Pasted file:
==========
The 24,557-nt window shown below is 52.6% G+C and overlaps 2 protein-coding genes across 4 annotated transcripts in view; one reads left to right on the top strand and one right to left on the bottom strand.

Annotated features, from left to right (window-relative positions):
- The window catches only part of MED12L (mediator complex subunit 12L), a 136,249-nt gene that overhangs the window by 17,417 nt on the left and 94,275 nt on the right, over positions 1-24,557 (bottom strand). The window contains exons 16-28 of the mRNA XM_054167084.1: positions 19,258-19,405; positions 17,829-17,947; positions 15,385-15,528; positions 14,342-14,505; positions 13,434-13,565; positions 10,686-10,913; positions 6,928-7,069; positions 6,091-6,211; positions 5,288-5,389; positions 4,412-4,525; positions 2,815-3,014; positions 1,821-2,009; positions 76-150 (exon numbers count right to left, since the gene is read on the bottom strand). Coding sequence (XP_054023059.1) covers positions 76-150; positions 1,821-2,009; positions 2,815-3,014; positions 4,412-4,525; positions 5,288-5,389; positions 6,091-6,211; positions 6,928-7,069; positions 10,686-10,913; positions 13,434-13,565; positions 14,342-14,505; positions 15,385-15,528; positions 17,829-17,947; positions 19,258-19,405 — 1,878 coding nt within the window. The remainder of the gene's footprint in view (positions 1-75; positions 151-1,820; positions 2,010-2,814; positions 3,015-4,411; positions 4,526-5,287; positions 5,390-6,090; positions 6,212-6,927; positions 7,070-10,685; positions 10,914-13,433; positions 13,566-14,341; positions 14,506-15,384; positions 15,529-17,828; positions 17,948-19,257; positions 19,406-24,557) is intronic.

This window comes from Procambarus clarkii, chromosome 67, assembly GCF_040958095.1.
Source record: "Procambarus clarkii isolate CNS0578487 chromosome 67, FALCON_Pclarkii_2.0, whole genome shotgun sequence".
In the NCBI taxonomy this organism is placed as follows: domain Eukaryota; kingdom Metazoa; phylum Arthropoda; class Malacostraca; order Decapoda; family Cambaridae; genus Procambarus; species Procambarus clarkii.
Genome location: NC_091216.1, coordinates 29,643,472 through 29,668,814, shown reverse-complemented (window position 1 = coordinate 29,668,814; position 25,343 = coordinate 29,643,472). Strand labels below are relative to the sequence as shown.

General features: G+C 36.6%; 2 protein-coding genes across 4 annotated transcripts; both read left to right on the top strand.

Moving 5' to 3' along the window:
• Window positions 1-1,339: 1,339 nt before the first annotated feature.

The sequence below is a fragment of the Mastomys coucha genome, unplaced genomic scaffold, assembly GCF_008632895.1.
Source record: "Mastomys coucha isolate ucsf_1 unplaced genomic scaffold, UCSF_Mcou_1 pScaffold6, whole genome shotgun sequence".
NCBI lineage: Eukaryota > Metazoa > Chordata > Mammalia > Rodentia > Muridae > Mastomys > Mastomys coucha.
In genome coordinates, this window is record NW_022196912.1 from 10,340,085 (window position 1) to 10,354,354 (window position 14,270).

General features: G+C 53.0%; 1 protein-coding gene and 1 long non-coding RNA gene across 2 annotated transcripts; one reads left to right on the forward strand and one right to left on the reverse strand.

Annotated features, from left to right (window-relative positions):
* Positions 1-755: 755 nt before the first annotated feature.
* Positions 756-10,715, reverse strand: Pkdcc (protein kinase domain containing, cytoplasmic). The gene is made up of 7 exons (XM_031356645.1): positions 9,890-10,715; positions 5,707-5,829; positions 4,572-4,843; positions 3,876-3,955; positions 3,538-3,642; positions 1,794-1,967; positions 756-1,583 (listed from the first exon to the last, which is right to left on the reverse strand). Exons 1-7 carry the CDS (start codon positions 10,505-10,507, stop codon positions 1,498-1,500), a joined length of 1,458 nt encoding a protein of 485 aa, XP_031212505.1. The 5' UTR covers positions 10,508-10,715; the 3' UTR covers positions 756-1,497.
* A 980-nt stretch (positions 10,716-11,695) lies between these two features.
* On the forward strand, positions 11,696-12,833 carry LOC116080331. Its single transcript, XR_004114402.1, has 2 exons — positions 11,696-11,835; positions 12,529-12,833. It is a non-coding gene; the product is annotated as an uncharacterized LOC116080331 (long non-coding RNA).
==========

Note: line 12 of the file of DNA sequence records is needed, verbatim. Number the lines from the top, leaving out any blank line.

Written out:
Source record: "Mastomys coucha isolate ucsf_1 unplaced genomic scaffold, UCSF_Mcou_1 pScaffold6, whole genome shotgun sequence".